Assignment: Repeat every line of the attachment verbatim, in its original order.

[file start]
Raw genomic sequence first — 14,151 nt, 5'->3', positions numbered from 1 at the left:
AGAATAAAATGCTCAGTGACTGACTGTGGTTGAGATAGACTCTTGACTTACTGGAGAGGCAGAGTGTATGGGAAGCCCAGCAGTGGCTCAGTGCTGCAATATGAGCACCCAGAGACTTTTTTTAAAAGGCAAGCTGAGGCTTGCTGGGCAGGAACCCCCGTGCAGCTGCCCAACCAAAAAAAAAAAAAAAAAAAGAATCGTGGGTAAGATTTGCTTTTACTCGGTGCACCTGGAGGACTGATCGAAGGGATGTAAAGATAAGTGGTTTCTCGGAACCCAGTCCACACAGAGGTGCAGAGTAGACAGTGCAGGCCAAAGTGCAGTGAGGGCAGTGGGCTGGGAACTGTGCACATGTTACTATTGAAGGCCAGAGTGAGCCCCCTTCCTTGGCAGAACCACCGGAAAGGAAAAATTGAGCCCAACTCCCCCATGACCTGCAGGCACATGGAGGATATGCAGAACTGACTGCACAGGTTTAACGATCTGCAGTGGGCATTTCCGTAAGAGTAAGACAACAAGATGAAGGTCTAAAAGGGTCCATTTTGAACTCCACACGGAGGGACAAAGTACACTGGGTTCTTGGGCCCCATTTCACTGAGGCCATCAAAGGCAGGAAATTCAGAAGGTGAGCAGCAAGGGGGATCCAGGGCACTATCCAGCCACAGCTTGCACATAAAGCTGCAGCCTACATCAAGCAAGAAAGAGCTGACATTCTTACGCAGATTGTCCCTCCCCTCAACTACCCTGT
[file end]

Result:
Raw genomic sequence first — 14,151 nt, 5'->3', positions numbered from 1 at the left:
AGAATAAAATGCTCAGTGACTGACTGTGGTTGAGATAGACTCTTGACTTACTGGAGAGGCAGAGTGTATGGGAAGCCCAGCAGTGGCTCAGTGCTGCAATATGAGCACCCAGAGACTTTTTTTAAAAGGCAAGCTGAGGCTTGCTGGGCAGGAACCCCCGTGCAGCTGCCCAACCAAAAAAAAAAAAAAAAAAAGAATCGTGGGTAAGATTTGCTTTTACTCGGTGCACCTGGAGGACTGATCGAAGGGATGTAAAGATAAGTGGTTTCTCGGAACCCAGTCCACACAGAGGTGCAGAGTAGACAGTGCAGGCCAAAGTGCAGTGAGGGCAGTGGGCTGGGAACTGTGCACATGTTACTATTGAAGGCCAGAGTGAGCCCCCTTCCTTGGCAGAACCACCGGAAAGGAAAAATTGAGCCCAACTCCCCCATGACCTGCAGGCACATGGAGGATATGCAGAACTGACTGCACAGGTTTAACGATCTGCAGTGGGCATTTCCGTAAGAGTAAGACAACAAGATGAAGGTCTAAAAGGGTCCATTTTGAACTCCACACGGAGGGACAAAGTACACTGGGTTCTTGGGCCCCATTTCACTGAGGCCATCAAAGGCAGGAAATTCAGAAGGTGAGCAGCAAGGGGGATCCAGGGCACTATCCAGCCACAGCTTGCACATAAAGCTGCAGCCTACATCAAGCAAGAAAGAGCTGACATTCTTACGCAGATTGTCCCTCCCCTCAACTACCCTGT